Living elevated in Salt Lake City or any part of Utah comes with a big dose of sunlight. The outdoor culture and the elevation ensure you’ll get plenty of sunlight. However, though having a lot of sunlight has benefits, too much of it can literally kill you.
The Sun is Out to Get You
Utah has almost double the cases of skin cancer per capita compared to the rest of the nation. While the predominantly white populace and the Utahn outdoor culture is partly to blame, a bigger factor that increases the risk of skin cancer is exposure to ultraviolet (UV) light. Harmful UV rays from the sun are the leading cause of all skin cancers and Utah’s elevation exposes it to plenty of UV. UV concentrations shoot up by 7 percent for every 1,000 feet of elevation. Most of the state stands at over 4,000 feet of elevation, making UV concentrations go up by 28 percent or more. The average number of skin cancer cases in the US (per capita) is 21; this number is doubled in Utah at 42. Park City residents have it worse as their elevation exposes them to almost 50 percent more UV, raising the number of skin cancer cases in the city at 77 out of every 100,000 people.
Sun Protection Means More than Just Sunscreen
Sunscreen provides good protection from the sun, but the high concentrations of UV require tougher and more permanent solutions. UV filtering film on residential windows is crucial in preventing UV exposure at home. Shutters and blinds are also viable options. However, UV films are more efficient and require no additional work once applied. Take your car to the shop and have them apply UV filtering film in your car’s windows. People feel safe when inside their homes or vehicles, not knowing that the few minutes of sun exposure can be enough to accumulate significant damage and raise their risk of developing skin cancer.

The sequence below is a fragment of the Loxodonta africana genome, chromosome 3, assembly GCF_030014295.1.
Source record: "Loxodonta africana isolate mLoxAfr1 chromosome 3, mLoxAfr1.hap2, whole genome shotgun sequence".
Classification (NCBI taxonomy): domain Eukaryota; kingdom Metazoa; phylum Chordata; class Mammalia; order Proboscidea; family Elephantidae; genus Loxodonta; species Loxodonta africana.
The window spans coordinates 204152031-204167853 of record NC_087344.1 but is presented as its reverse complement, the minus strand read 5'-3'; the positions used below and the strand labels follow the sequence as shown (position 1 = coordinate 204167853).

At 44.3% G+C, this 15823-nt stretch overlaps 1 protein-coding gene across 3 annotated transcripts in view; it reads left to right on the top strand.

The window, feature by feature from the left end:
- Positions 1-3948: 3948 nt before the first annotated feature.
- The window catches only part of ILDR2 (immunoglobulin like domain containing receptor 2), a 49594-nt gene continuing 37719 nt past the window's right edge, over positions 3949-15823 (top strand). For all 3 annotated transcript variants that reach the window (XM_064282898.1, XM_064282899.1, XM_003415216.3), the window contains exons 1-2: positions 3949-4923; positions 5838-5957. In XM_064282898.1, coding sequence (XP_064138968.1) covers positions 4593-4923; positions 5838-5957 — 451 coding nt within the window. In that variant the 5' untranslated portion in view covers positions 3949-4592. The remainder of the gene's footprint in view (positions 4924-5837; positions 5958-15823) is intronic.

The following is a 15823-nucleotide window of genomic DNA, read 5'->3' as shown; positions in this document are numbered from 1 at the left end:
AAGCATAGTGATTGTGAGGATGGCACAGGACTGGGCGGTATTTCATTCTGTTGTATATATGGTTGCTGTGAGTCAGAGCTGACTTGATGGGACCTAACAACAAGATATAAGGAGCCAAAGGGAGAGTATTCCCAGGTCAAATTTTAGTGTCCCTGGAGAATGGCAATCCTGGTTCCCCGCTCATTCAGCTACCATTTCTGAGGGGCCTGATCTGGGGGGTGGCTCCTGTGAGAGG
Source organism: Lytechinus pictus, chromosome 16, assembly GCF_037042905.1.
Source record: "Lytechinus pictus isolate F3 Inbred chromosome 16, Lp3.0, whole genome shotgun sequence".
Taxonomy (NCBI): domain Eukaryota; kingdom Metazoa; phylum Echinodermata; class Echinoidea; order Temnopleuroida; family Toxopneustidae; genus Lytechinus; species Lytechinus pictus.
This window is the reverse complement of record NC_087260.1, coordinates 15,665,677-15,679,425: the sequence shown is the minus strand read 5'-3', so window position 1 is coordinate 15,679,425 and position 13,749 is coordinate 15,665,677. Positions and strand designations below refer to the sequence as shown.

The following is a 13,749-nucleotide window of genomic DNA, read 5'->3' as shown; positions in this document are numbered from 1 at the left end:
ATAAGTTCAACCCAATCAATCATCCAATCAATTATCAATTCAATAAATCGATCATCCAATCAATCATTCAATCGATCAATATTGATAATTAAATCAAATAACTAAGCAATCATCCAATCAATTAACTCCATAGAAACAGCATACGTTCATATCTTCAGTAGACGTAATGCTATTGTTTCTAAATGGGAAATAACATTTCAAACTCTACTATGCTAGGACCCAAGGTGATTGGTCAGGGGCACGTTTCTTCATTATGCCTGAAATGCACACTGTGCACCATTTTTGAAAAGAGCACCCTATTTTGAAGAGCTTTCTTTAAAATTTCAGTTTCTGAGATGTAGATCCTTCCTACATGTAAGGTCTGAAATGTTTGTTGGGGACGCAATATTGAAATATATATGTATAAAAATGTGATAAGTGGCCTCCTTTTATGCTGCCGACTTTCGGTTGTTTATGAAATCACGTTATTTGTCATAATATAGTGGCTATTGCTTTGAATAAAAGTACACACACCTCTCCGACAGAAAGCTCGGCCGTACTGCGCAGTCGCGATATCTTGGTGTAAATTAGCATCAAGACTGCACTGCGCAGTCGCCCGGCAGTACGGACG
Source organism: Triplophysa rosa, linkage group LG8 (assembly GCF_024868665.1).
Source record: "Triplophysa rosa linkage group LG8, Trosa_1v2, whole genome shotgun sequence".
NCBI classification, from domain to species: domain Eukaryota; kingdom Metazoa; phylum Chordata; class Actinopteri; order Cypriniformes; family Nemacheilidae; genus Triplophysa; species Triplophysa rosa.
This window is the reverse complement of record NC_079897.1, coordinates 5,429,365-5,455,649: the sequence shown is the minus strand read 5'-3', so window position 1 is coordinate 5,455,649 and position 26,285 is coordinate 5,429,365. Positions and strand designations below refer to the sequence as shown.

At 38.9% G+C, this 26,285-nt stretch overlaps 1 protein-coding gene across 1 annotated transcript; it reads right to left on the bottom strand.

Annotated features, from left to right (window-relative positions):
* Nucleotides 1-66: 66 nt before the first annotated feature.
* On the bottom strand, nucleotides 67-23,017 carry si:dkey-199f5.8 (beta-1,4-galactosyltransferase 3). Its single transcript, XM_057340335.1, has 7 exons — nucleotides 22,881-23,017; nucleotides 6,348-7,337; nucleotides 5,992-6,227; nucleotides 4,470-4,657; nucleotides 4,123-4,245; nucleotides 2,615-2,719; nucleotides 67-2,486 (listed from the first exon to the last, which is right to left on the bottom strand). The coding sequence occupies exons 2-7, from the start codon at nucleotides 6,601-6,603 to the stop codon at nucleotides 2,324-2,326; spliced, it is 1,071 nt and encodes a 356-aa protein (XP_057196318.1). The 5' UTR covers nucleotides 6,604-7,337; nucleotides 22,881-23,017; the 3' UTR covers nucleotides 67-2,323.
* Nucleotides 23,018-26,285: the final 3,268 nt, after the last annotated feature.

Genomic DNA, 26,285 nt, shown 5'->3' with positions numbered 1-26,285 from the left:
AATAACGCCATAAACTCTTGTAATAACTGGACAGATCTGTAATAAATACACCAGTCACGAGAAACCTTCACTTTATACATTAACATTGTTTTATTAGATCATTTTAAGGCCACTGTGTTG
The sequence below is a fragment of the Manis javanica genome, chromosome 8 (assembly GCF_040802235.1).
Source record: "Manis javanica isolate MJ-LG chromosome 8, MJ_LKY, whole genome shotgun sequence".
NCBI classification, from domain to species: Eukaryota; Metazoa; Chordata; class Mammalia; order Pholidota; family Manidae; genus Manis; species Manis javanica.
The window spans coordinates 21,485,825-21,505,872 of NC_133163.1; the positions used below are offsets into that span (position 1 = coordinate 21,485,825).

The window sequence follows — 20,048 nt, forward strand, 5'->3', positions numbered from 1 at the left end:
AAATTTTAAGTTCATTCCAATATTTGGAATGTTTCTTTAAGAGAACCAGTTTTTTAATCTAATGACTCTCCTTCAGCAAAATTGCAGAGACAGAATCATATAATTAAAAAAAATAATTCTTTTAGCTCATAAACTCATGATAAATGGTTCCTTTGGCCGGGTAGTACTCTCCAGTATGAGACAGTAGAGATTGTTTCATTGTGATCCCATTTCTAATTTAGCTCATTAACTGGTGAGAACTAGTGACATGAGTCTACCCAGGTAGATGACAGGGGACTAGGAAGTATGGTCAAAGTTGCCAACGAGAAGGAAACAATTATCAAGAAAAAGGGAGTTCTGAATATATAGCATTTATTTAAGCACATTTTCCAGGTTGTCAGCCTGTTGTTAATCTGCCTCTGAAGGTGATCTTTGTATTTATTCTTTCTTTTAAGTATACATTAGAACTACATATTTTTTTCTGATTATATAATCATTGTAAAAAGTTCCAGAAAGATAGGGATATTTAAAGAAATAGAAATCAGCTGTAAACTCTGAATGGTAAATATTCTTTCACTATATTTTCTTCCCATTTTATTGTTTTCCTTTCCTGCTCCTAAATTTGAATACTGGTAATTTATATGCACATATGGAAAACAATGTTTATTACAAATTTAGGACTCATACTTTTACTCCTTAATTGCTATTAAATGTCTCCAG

More Sun = Free Electricity
There is an upside to all that sun: free electricity. Elon Musk singled out Utah and Nevada as the two states that can provide enough power to the whole nation by harnessing the solar power. While powering the whole nation might be too big of an undertaking, getting solar panels on your own roof is particularly easy. A solar power system that can provide enough electricity to power your house (around 3-kW) will cost less than $8,000 after applying federal and local incentives. With five-year financing, at the average rate of 4.5 percent for solar loans, you’ll be paying less than $150 a month. With 10-year financing, you’ll be paying around $80 a month, or around the cost of your savings on your electric bill — which makes your solar panels virtually free. After five years or 10 years, you get to enjoy free electricity for another 15-25 years.
Tint those windows and get those solar panels on your roof. The savings you got on electricity might just come in handy, especially if you need to remove a couple of melanomas.